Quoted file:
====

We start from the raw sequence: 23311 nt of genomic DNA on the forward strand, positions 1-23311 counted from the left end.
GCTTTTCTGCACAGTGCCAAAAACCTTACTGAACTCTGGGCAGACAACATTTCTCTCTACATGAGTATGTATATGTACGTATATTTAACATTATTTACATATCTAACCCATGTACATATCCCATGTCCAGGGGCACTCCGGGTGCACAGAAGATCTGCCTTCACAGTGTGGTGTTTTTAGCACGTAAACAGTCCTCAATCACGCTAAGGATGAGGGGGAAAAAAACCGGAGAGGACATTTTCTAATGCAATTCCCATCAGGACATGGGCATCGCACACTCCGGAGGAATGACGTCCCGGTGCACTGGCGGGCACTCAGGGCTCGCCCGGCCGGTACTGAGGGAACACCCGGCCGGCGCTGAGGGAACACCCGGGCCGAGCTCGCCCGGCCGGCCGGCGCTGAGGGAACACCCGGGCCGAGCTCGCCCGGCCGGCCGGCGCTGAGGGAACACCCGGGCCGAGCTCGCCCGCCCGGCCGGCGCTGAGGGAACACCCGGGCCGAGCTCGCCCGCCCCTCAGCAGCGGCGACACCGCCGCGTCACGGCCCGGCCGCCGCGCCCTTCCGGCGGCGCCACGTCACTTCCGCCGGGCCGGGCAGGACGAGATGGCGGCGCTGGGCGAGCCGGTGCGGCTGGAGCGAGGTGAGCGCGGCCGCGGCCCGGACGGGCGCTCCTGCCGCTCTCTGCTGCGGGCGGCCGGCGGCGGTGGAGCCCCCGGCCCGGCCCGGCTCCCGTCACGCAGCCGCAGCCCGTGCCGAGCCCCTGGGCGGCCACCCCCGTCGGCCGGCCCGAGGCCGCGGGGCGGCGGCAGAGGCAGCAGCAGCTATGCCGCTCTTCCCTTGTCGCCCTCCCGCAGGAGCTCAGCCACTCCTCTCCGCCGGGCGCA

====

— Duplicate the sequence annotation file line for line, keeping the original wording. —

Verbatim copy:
We start from the raw sequence: 23311 nt of genomic DNA on the forward strand, positions 1-23311 counted from the left end.
GCTTTTCTGCACAGTGCCAAAAACCTTACTGAACTCTGGGCAGACAACATTTCTCTCTACATGAGTATGTATATGTACGTATATTTAACATTATTTACATATCTAACCCATGTACATATCCCATGTCCAGGGGCACTCCGGGTGCACAGAAGATCTGCCTTCACAGTGTGGTGTTTTTAGCACGTAAACAGTCCTCAATCACGCTAAGGATGAGGGGGAAAAAAACCGGAGAGGACATTTTCTAATGCAATTCCCATCAGGACATGGGCATCGCACACTCCGGAGGAATGACGTCCCGGTGCACTGGCGGGCACTCAGGGCTCGCCCGGCCGGTACTGAGGGAACACCCGGCCGGCGCTGAGGGAACACCCGGGCCGAGCTCGCCCGGCCGGCCGGCGCTGAGGGAACACCCGGGCCGAGCTCGCCCGGCCGGCCGGCGCTGAGGGAACACCCGGGCCGAGCTCGCCCGCCCGGCCGGCGCTGAGGGAACACCCGGGCCGAGCTCGCCCGCCCCTCAGCAGCGGCGACACCGCCGCGTCACGGCCCGGCCGCCGCGCCCTTCCGGCGGCGCCACGTCACTTCCGCCGGGCCGGGCAGGACGAGATGGCGGCGCTGGGCGAGCCGGTGCGGCTGGAGCGAGGTGAGCGCGGCCGCGGCCCGGACGGGCGCTCCTGCCGCTCTCTGCTGCGGGCGGCCGGCGGCGGTGGAGCCCCCGGCCCGGCCCGGCTCCCGTCACGCAGCCGCAGCCCGTGCCGAGCCCCTGGGCGGCCACCCCCGTCGGCCGGCCCGAGGCCGCGGGGCGGCGGCAGAGGCAGCAGCAGCTATGCCGCTCTTCCCTTGTCGCCCTCCCGCAGGAGCTCAGCCACTCCTCTCCGCCGGGCGCA